With today being Veteran’s Day, we should take a look back at the past year to see whose commitment to veterans goes beyond the annual ceremony at the tomb of the unknown soldier. For example, let’s take a look at this request the Veterans of Foreign Wars made back in March :
The commander-in-chief of the Veterans of Foreign Wars of the U.S. called on Congress today to fix the veterans’ health care shortfalls in the president’s fiscal year 2006 budget.
“The administration’s budget is troubling in many ways because it’s an obvious attempt to balance part of the nation’s deficit on the backs of a disabled and aging military veteran population,” testified John Furgess, before a joint meeting of the House and Senate Committees on Veterans Affairs.
. . .
Furgess asked the senators and representatives to help make the budget fit the need and not make the need fit the budget by eliminating or reducing services while increasing costs. He also urged them to make military veterans the number one priority of the nation.
A week later, Senator Daniel Akaka of Hawaii proposed an amendment to the 2006 budget to increase spending on veterans medical care by $2.8 billion. Despite the fact that we’re in the middle of a war, the resolution failed with a 53-47 vote, with every Democrat voting “Yea” and all but two Republicans voting “Nay”. A month later, Senator Patty Murray offered a similar amendment to the Tsunami, Defense, and War on Terror appropriations bill that would provide an additional $1,975,183,000 for veterans medical care. This one also failed, largely along party lines, with only one Republican Senator voting to support veterans.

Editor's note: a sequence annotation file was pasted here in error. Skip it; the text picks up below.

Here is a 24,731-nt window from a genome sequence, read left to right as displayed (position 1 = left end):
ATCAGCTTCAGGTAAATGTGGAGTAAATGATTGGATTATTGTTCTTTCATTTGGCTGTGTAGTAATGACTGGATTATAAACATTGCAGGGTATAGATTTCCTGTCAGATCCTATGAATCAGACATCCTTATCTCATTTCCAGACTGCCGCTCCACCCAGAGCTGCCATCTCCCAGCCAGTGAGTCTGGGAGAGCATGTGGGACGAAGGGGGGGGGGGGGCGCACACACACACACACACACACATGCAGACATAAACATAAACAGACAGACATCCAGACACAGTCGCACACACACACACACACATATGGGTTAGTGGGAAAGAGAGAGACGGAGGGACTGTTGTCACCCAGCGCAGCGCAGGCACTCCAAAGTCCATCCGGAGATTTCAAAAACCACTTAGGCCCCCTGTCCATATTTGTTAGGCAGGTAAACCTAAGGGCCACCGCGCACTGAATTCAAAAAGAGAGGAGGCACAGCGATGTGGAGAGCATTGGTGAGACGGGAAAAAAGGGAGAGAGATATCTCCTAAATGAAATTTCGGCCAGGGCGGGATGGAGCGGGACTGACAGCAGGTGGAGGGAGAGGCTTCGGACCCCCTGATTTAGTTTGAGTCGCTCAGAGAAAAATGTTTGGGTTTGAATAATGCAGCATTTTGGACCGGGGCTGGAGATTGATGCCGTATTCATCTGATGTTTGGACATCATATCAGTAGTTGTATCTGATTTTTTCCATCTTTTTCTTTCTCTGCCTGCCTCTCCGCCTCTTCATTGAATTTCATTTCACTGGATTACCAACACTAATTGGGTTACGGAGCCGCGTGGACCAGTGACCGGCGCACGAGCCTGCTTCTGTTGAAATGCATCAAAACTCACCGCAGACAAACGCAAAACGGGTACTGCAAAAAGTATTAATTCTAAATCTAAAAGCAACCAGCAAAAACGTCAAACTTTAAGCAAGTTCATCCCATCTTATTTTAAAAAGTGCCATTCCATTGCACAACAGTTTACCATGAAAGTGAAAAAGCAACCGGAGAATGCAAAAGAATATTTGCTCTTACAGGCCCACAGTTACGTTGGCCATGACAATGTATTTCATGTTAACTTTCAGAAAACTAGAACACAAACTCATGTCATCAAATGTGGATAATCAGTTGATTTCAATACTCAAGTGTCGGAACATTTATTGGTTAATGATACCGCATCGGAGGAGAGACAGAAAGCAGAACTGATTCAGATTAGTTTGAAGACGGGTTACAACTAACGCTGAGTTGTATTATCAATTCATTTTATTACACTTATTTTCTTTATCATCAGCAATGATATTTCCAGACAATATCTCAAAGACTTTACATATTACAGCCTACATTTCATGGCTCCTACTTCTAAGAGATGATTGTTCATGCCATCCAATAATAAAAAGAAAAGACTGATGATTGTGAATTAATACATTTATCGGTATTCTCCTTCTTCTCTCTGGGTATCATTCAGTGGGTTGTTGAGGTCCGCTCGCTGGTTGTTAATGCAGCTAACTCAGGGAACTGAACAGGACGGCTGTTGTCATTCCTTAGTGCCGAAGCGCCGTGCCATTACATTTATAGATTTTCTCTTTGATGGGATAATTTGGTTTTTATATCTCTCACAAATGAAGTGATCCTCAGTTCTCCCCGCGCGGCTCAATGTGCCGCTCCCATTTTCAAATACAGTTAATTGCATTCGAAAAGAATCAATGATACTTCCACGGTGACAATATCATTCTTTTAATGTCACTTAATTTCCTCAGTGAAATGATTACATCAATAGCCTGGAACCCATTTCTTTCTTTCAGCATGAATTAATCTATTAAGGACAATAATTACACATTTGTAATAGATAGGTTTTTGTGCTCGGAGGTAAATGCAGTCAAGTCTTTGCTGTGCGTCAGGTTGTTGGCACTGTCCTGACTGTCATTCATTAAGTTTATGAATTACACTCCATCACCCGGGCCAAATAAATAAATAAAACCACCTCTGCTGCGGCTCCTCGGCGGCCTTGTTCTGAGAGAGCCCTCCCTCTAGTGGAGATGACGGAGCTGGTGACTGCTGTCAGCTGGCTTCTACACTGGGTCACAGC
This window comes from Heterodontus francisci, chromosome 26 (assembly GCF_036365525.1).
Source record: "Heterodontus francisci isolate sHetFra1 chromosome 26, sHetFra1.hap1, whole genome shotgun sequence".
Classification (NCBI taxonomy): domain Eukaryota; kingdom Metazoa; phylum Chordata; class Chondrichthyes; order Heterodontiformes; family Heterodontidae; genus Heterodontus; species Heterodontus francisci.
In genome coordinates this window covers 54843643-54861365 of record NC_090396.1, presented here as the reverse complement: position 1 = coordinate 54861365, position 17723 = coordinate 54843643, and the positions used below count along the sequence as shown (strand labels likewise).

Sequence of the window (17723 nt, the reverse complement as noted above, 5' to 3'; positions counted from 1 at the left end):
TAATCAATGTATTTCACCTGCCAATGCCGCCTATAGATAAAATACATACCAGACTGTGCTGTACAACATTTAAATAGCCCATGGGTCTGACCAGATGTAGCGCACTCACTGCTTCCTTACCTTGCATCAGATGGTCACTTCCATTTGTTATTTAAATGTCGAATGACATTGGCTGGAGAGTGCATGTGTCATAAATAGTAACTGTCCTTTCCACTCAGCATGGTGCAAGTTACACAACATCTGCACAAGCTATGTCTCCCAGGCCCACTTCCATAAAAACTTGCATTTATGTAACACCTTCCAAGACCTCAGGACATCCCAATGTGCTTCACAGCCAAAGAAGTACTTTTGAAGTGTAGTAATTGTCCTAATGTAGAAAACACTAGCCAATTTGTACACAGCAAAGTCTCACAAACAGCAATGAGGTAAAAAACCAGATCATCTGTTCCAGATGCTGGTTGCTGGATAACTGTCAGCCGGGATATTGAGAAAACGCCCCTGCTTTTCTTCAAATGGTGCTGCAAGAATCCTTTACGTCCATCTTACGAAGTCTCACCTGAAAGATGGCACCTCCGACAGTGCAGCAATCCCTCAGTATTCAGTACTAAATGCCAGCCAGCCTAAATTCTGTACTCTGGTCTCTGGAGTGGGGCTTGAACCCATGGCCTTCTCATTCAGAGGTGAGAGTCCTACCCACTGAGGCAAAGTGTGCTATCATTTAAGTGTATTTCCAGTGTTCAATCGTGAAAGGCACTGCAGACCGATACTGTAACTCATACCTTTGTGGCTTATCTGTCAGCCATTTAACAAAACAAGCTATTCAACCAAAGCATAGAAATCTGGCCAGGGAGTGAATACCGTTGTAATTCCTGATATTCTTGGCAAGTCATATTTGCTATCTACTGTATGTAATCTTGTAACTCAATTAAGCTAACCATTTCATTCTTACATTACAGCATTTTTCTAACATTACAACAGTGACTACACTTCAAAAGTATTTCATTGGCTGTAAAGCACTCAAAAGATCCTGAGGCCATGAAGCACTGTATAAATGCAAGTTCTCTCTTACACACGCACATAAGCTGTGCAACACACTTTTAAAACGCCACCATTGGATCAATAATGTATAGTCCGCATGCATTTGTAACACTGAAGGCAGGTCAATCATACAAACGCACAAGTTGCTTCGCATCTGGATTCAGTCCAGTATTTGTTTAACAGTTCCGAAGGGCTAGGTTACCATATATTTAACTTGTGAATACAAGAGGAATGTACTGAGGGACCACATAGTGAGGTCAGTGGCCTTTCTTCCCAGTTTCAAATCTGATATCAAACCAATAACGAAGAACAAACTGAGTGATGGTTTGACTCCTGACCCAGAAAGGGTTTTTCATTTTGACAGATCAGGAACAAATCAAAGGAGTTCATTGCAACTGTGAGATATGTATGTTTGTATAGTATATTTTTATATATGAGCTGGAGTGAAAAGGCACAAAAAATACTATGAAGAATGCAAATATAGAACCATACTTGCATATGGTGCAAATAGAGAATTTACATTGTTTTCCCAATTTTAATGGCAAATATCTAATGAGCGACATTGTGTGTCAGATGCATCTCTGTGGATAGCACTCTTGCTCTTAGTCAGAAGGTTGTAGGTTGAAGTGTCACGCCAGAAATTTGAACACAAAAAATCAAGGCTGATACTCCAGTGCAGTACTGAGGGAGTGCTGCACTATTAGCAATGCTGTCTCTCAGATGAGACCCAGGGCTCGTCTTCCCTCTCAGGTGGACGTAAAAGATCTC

“Three billion dollars is a lot of money,” you might say, but before you chalk up GOP callousness to budgetary hawkishness, let me point you to this reliable indicator of fiscal responsibility :
The federal governmentâ€™s expanding waistline (a record $427 billion deficit) has resulted from too many members of Congress believing that the United States Treasury is their own personal ATM. Our elected officials have let themselves go whole hog while letting down every hard-working American taxpayer.
. . .
For fiscal 2005, appropriators stuffed 13,997 projects into the 13 appropriations bills, an increase of 31 percent over last yearâ€™s total of 10,656. In the last two years, the total number of projects has increased by 49.5 percent. The cost of these projects in fiscal 2005 was $27.3 billion, or 19 percent more than last yearâ€™s total of $22.9 billion.
In other words, the Senate could have more than made up for the $2-3 billion shortfall for veteran care if they had simply remained as reckless as they were in 2004, rather than throw away an additional $4.4 billion. But that would require putting veterans ahead of pork-barrel programs, which seems too much to ask of the GOP controlled House and Senate or the still veto-less President of the United States.